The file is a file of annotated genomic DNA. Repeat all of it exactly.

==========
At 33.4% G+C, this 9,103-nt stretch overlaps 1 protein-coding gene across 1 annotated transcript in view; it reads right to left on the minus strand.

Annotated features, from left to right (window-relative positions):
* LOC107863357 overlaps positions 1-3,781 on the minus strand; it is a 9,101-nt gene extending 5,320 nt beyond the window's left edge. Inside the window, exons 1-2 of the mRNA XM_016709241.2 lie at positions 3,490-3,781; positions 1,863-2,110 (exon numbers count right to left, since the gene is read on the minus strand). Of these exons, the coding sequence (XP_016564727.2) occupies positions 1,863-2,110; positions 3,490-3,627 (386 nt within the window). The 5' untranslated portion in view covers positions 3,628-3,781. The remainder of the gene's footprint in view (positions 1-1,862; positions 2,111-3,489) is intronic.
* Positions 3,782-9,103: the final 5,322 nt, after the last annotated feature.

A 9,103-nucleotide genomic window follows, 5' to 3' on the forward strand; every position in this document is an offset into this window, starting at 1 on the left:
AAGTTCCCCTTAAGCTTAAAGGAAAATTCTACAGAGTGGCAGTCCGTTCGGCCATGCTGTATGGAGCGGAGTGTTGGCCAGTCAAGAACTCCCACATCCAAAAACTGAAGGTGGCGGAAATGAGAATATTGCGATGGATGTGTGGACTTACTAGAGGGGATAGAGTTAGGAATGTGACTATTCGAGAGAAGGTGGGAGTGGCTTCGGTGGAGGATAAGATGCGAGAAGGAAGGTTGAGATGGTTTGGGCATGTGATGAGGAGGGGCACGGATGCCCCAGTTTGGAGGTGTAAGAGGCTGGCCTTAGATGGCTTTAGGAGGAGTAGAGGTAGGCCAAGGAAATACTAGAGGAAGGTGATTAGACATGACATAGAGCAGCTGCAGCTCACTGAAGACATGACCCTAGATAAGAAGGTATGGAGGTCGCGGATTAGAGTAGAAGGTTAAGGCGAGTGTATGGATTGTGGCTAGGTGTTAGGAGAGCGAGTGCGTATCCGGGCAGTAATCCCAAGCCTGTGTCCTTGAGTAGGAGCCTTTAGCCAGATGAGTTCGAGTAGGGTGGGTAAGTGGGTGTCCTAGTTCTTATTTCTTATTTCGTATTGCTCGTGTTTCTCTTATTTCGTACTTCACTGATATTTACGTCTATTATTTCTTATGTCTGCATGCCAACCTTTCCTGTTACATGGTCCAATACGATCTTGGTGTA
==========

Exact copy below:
At 33.4% G+C, this 9,103-nt stretch overlaps 1 protein-coding gene across 1 annotated transcript in view; it reads right to left on the minus strand.

Annotated features, from left to right (window-relative positions):
* LOC107863357 overlaps positions 1-3,781 on the minus strand; it is a 9,101-nt gene extending 5,320 nt beyond the window's left edge. Inside the window, exons 1-2 of the mRNA XM_016709241.2 lie at positions 3,490-3,781; positions 1,863-2,110 (exon numbers count right to left, since the gene is read on the minus strand). Of these exons, the coding sequence (XP_016564727.2) occupies positions 1,863-2,110; positions 3,490-3,627 (386 nt within the window). The 5' untranslated portion in view covers positions 3,628-3,781. The remainder of the gene's footprint in view (positions 1-1,862; positions 2,111-3,489) is intronic.
* Positions 3,782-9,103: the final 5,322 nt, after the last annotated feature.

A 9,103-nucleotide genomic window follows, 5' to 3' on the forward strand; every position in this document is an offset into this window, starting at 1 on the left:
AAGTTCCCCTTAAGCTTAAAGGAAAATTCTACAGAGTGGCAGTCCGTTCGGCCATGCTGTATGGAGCGGAGTGTTGGCCAGTCAAGAACTCCCACATCCAAAAACTGAAGGTGGCGGAAATGAGAATATTGCGATGGATGTGTGGACTTACTAGAGGGGATAGAGTTAGGAATGTGACTATTCGAGAGAAGGTGGGAGTGGCTTCGGTGGAGGATAAGATGCGAGAAGGAAGGTTGAGATGGTTTGGGCATGTGATGAGGAGGGGCACGGATGCCCCAGTTTGGAGGTGTAAGAGGCTGGCCTTAGATGGCTTTAGGAGGAGTAGAGGTAGGCCAAGGAAATACTAGAGGAAGGTGATTAGACATGACATAGAGCAGCTGCAGCTCACTGAAGACATGACCCTAGATAAGAAGGTATGGAGGTCGCGGATTAGAGTAGAAGGTTAAGGCGAGTGTATGGATTGTGGCTAGGTGTTAGGAGAGCGAGTGCGTATCCGGGCAGTAATCCCAAGCCTGTGTCCTTGAGTAGGAGCCTTTAGCCAGATGAGTTCGAGTAGGGTGGGTAAGTGGGTGTCCTAGTTCTTATTTCTTATTTCGTATTGCTCGTGTTTCTCTTATTTCGTACTTCACTGATATTTACGTCTATTATTTCTTATGTCTGCATGCCAACCTTTCCTGTTACATGGTCCAATACGATCTTGGTGTA